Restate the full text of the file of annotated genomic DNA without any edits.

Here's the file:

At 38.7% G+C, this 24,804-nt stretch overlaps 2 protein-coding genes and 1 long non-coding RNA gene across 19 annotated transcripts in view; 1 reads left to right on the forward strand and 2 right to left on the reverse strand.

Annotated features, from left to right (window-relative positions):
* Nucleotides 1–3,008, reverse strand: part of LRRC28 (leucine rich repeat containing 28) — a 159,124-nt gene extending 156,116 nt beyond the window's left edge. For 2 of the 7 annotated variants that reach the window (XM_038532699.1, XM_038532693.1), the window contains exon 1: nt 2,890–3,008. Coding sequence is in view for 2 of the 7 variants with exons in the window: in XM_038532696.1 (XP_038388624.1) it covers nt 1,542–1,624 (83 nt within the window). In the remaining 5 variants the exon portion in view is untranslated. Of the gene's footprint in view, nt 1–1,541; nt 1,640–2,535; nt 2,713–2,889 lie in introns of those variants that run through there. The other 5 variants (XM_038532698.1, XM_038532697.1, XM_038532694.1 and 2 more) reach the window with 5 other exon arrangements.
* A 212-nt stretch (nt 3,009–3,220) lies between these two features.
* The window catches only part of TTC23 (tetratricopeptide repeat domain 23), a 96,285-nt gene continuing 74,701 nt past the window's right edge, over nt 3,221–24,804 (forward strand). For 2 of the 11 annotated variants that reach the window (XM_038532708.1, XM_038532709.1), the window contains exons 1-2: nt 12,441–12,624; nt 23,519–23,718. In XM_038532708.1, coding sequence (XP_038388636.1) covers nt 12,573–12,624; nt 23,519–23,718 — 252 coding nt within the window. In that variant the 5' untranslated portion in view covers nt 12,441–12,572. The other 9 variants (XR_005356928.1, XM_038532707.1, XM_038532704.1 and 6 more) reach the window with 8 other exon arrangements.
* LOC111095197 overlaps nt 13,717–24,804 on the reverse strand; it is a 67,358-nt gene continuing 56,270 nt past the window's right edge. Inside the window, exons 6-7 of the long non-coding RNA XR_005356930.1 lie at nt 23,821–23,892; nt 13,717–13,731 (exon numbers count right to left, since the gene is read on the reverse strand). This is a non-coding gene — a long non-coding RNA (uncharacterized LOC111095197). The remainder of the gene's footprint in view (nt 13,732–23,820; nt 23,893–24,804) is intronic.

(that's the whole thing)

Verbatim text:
At 38.7% G+C, this 24,804-nt stretch overlaps 2 protein-coding genes and 1 long non-coding RNA gene across 19 annotated transcripts in view; 1 reads left to right on the forward strand and 2 right to left on the reverse strand.

Annotated features, from left to right (window-relative positions):
* Nucleotides 1–3,008, reverse strand: part of LRRC28 (leucine rich repeat containing 28) — a 159,124-nt gene extending 156,116 nt beyond the window's left edge. For 2 of the 7 annotated variants that reach the window (XM_038532699.1, XM_038532693.1), the window contains exon 1: nt 2,890–3,008. Coding sequence is in view for 2 of the 7 variants with exons in the window: in XM_038532696.1 (XP_038388624.1) it covers nt 1,542–1,624 (83 nt within the window). In the remaining 5 variants the exon portion in view is untranslated. Of the gene's footprint in view, nt 1–1,541; nt 1,640–2,535; nt 2,713–2,889 lie in introns of those variants that run through there. The other 5 variants (XM_038532698.1, XM_038532697.1, XM_038532694.1 and 2 more) reach the window with 5 other exon arrangements.
* A 212-nt stretch (nt 3,009–3,220) lies between these two features.
* The window catches only part of TTC23 (tetratricopeptide repeat domain 23), a 96,285-nt gene continuing 74,701 nt past the window's right edge, over nt 3,221–24,804 (forward strand). For 2 of the 11 annotated variants that reach the window (XM_038532708.1, XM_038532709.1), the window contains exons 1-2: nt 12,441–12,624; nt 23,519–23,718. In XM_038532708.1, coding sequence (XP_038388636.1) covers nt 12,573–12,624; nt 23,519–23,718 — 252 coding nt within the window. In that variant the 5' untranslated portion in view covers nt 12,441–12,572. The other 9 variants (XR_005356928.1, XM_038532707.1, XM_038532704.1 and 6 more) reach the window with 8 other exon arrangements.
* LOC111095197 overlaps nt 13,717–24,804 on the reverse strand; it is a 67,358-nt gene continuing 56,270 nt past the window's right edge. Inside the window, exons 6-7 of the long non-coding RNA XR_005356930.1 lie at nt 23,821–23,892; nt 13,717–13,731 (exon numbers count right to left, since the gene is read on the reverse strand). This is a non-coding gene — a long non-coding RNA (uncharacterized LOC111095197). The remainder of the gene's footprint in view (nt 13,732–23,820; nt 23,893–24,804) is intronic.